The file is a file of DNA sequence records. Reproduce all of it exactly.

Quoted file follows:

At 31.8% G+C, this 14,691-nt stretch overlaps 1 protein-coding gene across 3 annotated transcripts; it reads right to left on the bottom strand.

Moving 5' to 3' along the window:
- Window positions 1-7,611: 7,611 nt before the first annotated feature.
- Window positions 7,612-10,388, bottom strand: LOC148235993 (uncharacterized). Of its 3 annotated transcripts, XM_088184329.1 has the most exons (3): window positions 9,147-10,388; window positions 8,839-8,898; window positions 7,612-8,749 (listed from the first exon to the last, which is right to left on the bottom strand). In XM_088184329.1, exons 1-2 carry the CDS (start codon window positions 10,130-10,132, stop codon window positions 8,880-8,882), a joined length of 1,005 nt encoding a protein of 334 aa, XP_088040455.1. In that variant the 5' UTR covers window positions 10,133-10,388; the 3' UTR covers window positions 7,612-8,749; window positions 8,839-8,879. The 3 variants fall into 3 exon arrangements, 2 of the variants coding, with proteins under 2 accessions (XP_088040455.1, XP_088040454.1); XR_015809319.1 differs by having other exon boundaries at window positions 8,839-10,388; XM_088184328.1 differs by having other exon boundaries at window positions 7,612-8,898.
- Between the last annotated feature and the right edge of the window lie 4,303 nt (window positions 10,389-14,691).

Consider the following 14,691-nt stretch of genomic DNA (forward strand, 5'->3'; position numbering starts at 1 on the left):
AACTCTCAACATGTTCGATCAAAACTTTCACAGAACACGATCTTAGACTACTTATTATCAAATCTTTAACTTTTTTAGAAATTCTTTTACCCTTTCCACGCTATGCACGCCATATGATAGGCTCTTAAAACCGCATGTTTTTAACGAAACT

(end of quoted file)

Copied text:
At 31.8% G+C, this 14,691-nt stretch overlaps 1 protein-coding gene across 3 annotated transcripts; it reads right to left on the bottom strand.

Moving 5' to 3' along the window:
- Window positions 1-7,611: 7,611 nt before the first annotated feature.
- Window positions 7,612-10,388, bottom strand: LOC148235993 (uncharacterized). Of its 3 annotated transcripts, XM_088184329.1 has the most exons (3): window positions 9,147-10,388; window positions 8,839-8,898; window positions 7,612-8,749 (listed from the first exon to the last, which is right to left on the bottom strand). In XM_088184329.1, exons 1-2 carry the CDS (start codon window positions 10,130-10,132, stop codon window positions 8,880-8,882), a joined length of 1,005 nt encoding a protein of 334 aa, XP_088040455.1. In that variant the 5' UTR covers window positions 10,133-10,388; the 3' UTR covers window positions 7,612-8,749; window positions 8,839-8,879. The 3 variants fall into 3 exon arrangements, 2 of the variants coding, with proteins under 2 accessions (XP_088040455.1, XP_088040454.1); XR_015809319.1 differs by having other exon boundaries at window positions 8,839-10,388; XM_088184328.1 differs by having other exon boundaries at window positions 7,612-8,898.
- Between the last annotated feature and the right edge of the window lie 4,303 nt (window positions 10,389-14,691).

Consider the following 14,691-nt stretch of genomic DNA (forward strand, 5'->3'; position numbering starts at 1 on the left):
AACTCTCAACATGTTCGATCAAAACTTTCACAGAACACGATCTTAGACTACTTATTATCAAATCTTTAACTTTTTTAGAAATTCTTTTACCCTTTCCACGCTATGCACGCCATATGATAGGCTCTTAAAACCGCATGTTTTTAACGAAACT